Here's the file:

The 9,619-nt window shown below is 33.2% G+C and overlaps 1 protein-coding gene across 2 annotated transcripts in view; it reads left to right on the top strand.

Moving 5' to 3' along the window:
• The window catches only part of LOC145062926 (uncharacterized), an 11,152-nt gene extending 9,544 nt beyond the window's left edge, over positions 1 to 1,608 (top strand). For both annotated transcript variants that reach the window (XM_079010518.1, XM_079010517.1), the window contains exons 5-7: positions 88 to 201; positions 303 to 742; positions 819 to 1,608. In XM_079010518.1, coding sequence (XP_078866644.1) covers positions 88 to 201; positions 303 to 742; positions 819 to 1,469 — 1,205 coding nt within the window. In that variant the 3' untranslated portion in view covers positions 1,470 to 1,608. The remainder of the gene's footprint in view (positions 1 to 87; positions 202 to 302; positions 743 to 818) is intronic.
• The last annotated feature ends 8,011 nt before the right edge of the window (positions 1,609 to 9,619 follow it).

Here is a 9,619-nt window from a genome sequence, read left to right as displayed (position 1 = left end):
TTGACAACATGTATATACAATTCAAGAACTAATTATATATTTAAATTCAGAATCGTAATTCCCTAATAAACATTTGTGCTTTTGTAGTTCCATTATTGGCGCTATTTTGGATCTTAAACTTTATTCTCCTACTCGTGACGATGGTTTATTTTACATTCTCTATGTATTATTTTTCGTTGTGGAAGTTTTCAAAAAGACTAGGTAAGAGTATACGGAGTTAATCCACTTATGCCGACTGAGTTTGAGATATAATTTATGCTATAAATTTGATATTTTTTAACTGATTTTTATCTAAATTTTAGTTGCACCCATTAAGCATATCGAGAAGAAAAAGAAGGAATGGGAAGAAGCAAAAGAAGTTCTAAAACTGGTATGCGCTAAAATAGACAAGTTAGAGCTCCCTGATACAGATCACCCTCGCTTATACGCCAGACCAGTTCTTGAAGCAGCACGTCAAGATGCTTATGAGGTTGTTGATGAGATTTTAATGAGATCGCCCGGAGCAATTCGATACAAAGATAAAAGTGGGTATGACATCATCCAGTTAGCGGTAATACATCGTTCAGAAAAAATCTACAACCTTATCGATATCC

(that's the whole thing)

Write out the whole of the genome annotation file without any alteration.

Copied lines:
The 9,619-nt window shown below is 33.2% G+C and overlaps 1 protein-coding gene across 2 annotated transcripts in view; it reads left to right on the top strand.

Moving 5' to 3' along the window:
• The window catches only part of LOC145062926 (uncharacterized), an 11,152-nt gene extending 9,544 nt beyond the window's left edge, over positions 1 to 1,608 (top strand). For both annotated transcript variants that reach the window (XM_079010518.1, XM_079010517.1), the window contains exons 5-7: positions 88 to 201; positions 303 to 742; positions 819 to 1,608. In XM_079010518.1, coding sequence (XP_078866644.1) covers positions 88 to 201; positions 303 to 742; positions 819 to 1,469 — 1,205 coding nt within the window. In that variant the 3' untranslated portion in view covers positions 1,470 to 1,608. The remainder of the gene's footprint in view (positions 1 to 87; positions 202 to 302; positions 743 to 818) is intronic.
• The last annotated feature ends 8,011 nt before the right edge of the window (positions 1,609 to 9,619 follow it).

Here is a 9,619-nt window from a genome sequence, read left to right as displayed (position 1 = left end):
TTGACAACATGTATATACAATTCAAGAACTAATTATATATTTAAATTCAGAATCGTAATTCCCTAATAAACATTTGTGCTTTTGTAGTTCCATTATTGGCGCTATTTTGGATCTTAAACTTTATTCTCCTACTCGTGACGATGGTTTATTTTACATTCTCTATGTATTATTTTTCGTTGTGGAAGTTTTCAAAAAGACTAGGTAAGAGTATACGGAGTTAATCCACTTATGCCGACTGAGTTTGAGATATAATTTATGCTATAAATTTGATATTTTTTAACTGATTTTTATCTAAATTTTAGTTGCACCCATTAAGCATATCGAGAAGAAAAAGAAGGAATGGGAAGAAGCAAAAGAAGTTCTAAAACTGGTATGCGCTAAAATAGACAAGTTAGAGCTCCCTGATACAGATCACCCTCGCTTATACGCCAGACCAGTTCTTGAAGCAGCACGTCAAGATGCTTATGAGGTTGTTGATGAGATTTTAATGAGATCGCCCGGAGCAATTCGATACAAAGATAAAAGTGGGTATGACATCATCCAGTTAGCGGTAATACATCGTTCAGAAAAAATCTACAACCTTATCGATATCC